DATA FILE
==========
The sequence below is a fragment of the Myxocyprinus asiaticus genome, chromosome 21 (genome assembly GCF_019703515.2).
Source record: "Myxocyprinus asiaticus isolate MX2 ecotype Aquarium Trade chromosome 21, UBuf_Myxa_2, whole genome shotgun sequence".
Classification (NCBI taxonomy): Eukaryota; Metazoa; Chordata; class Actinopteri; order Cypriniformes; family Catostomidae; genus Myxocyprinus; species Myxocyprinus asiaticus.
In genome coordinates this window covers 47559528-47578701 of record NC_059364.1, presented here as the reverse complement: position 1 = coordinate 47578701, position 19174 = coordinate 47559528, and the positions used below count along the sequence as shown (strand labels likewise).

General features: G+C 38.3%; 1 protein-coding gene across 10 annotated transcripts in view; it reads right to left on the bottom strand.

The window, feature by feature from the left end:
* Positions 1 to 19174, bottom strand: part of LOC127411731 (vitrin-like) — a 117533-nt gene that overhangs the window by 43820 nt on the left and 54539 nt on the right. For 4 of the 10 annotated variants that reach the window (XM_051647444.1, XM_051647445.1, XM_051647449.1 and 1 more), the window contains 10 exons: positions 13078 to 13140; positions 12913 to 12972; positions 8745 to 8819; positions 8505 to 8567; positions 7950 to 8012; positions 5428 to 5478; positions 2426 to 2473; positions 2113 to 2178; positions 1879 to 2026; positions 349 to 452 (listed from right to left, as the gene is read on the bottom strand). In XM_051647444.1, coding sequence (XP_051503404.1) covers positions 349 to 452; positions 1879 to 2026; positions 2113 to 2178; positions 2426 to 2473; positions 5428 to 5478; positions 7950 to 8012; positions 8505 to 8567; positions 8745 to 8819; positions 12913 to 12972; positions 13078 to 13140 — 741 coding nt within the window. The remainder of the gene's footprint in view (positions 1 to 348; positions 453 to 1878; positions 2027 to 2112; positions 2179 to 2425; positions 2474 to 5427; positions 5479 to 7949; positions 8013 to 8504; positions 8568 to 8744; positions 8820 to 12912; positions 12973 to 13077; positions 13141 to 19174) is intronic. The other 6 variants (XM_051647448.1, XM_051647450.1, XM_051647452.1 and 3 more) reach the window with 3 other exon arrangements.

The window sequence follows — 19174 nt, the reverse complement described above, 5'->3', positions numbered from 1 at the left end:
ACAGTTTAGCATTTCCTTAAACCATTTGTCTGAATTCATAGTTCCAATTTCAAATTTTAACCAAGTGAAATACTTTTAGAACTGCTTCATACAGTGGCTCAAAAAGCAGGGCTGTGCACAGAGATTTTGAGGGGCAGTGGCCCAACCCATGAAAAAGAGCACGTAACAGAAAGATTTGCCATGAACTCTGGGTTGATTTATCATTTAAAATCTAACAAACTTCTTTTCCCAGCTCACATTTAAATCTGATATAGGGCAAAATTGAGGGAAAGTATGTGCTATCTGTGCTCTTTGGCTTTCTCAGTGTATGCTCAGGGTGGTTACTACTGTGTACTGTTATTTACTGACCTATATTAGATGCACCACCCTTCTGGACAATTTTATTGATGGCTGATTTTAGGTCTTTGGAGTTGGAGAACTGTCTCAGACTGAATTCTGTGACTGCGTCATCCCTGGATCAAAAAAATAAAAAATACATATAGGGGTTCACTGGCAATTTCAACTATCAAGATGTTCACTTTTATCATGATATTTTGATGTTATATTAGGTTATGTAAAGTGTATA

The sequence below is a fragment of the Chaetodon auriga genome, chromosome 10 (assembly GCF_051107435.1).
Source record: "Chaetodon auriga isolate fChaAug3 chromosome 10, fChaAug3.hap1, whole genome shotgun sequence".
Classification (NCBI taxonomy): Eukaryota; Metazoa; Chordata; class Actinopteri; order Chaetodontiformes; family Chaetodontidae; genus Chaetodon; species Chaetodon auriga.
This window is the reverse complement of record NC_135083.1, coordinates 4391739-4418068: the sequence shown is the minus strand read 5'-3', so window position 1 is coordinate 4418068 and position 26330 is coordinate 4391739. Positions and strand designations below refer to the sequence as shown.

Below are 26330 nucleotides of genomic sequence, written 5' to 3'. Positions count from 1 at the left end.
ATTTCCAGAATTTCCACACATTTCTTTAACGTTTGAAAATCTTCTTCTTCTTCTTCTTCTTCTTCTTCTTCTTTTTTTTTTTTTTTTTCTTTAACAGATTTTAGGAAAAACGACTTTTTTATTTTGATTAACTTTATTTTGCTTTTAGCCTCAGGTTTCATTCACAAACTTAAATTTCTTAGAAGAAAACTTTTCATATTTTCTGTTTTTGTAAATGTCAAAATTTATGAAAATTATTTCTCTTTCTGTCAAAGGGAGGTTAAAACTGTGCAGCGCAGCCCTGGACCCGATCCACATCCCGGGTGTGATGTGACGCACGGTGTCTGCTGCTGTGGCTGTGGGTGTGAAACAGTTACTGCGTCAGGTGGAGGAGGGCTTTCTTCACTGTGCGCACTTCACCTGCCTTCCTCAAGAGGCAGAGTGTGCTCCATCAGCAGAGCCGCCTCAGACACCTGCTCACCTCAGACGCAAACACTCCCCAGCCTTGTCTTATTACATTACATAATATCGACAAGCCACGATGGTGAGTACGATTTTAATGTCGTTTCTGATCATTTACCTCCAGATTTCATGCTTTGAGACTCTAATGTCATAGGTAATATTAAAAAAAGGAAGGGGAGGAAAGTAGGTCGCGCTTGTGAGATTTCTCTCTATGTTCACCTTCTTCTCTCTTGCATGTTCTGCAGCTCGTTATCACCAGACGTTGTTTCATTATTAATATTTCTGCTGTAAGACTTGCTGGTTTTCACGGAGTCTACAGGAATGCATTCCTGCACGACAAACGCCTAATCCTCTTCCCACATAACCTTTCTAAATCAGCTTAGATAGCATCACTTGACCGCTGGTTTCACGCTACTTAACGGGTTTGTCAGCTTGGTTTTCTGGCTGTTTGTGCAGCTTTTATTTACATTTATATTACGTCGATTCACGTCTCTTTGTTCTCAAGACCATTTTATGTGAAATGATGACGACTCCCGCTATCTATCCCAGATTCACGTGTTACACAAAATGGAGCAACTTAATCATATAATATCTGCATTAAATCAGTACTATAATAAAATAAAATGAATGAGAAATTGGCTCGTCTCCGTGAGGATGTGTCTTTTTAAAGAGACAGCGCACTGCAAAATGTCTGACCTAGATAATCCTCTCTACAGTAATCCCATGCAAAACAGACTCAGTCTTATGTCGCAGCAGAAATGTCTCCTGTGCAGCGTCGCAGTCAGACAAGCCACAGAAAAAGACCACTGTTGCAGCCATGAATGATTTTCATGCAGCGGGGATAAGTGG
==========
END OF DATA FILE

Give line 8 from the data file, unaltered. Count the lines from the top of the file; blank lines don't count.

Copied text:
The window sequence follows — 19174 nt, the reverse complement described above, 5'->3', positions numbered from 1 at the left end: